And the worst part about said aspect is that even as a romance or a melodrama, it fails even to be convincing in any way. It’s possible that it was the blame of the poor screenplay but the way Penn directs his own actors to play romantic partners with one another not only feels awkward, but the tensions feel implausible because of how quickly they come and go. There’s not a single moment between Bardem and Theron that ever feels convincing in the slightest and exchanges of dialogue already feel so much weirder because there’s an extent to where they almost feel comical. But even if they did come off as comical in another context, the fact that Penn has placed all of them within the backdrop of his own choice in The Last Face is where something all the more insulting has come about; and it’s almost not even worth laughing at anymore because there’s clear evidence of poor taste all around here.

If that weren’t enough, it’s clear there’s a religious perspective being placed into The Last Face – something which feels hammered into the film given the numerous times it’s repeated. Soon I was left questioning what sort of film it was that Penn even wanted The Last Face to be, but at that point there was not even a single thing about it that I cared in the slightest bit about because I was just watching the whole thing in anger. I was watching the whole thing feeling nothing but a great sense of anger at how Penn is trying to make his own film feel so much more important about itself by ramming so much all at once, whether it be from the film’s subject matter or the backdrop where it’s set. But from poor handling of the cinematography, even aspects that could slightly appear decent don’t even offer anything on the film’s behalf. It just amounts to absolutely nothing worthwhile in the end.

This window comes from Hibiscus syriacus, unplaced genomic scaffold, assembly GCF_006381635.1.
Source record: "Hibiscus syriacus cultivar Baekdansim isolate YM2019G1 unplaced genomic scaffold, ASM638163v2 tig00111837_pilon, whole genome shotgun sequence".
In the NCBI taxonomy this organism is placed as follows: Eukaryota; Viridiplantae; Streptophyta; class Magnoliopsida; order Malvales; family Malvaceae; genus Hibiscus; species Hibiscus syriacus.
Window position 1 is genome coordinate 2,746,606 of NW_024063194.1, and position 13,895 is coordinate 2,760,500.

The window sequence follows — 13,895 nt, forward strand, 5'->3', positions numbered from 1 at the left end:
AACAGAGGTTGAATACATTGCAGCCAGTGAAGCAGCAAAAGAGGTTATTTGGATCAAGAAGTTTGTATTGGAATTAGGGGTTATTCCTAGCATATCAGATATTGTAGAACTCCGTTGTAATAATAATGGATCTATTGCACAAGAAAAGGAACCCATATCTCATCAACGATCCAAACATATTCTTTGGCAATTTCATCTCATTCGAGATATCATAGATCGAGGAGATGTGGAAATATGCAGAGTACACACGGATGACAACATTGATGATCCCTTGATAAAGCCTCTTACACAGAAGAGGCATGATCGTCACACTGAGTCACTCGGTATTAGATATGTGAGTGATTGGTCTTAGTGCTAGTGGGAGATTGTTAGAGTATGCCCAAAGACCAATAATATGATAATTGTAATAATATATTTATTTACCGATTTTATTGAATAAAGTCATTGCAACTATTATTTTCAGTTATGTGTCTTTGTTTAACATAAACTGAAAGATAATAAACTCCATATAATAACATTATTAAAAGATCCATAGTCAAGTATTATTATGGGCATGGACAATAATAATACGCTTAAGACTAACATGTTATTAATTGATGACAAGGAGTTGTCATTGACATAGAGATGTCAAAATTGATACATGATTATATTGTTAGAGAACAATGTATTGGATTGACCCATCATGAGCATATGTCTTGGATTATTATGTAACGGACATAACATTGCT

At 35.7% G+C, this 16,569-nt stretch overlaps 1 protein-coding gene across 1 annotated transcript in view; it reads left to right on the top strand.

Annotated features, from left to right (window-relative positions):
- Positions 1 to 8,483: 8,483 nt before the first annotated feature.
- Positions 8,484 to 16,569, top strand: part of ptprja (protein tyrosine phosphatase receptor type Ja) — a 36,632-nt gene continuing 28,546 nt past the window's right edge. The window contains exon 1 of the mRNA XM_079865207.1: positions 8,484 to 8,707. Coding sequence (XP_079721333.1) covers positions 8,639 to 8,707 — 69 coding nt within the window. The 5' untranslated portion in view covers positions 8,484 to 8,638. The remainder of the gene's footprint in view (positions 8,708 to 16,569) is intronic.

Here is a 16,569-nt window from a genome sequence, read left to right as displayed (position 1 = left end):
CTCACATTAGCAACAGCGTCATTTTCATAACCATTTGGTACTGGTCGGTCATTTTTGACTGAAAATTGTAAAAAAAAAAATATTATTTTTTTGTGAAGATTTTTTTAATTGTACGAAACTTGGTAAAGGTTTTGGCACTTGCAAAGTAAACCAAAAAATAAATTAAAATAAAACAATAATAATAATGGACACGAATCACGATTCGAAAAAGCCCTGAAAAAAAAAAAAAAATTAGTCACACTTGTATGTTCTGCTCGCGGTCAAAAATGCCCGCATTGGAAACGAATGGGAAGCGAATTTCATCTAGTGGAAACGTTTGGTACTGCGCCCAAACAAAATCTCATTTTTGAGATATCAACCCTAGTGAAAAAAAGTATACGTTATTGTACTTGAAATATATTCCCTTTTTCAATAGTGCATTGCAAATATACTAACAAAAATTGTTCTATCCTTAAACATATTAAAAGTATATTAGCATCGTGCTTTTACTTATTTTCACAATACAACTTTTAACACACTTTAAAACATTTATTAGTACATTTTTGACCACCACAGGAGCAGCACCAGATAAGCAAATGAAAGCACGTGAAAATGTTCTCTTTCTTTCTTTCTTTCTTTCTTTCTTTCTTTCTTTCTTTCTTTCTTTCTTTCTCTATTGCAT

Penn seems to be so confused about what he wants The Last Face to be to the point he lazily stitches as much as possible on the spot, and somehow these results only come out in such poor taste. And what came by only presented such a great sense of bitterness all around even a slightly redeeming factor ultimately means nothing. Talent is wasted on every count in The Last Face, as Sean Penn finds himself a new career low. Nothing about The Last Face even finds itself feeling real or natural. Nothing about The Last Face is worth the time. Nothing about The Last Face even feels redeeming by a slight bit, no matter what the promise may sound like. The most that has ever come out from watching The Last Face is that it is truly a film that fits the dictionary definition of “hateful.” I don’t want to be just another person that adds onto the dogpile, but with something like The Last Face, it’s the only possible solution.

Watch the trailer right here.

All images via Lionsgate.

Directed by Sean Penn
Screenplay by Erin Dignam
Produced by Bill Gerber, Matt Palmieri, Bill Pohlad
Starring Charlize Theron, Javier Bardem, Adèle Exarchopoulos, Jean Reno
Release Year: 2016
Running Time: 132 minutes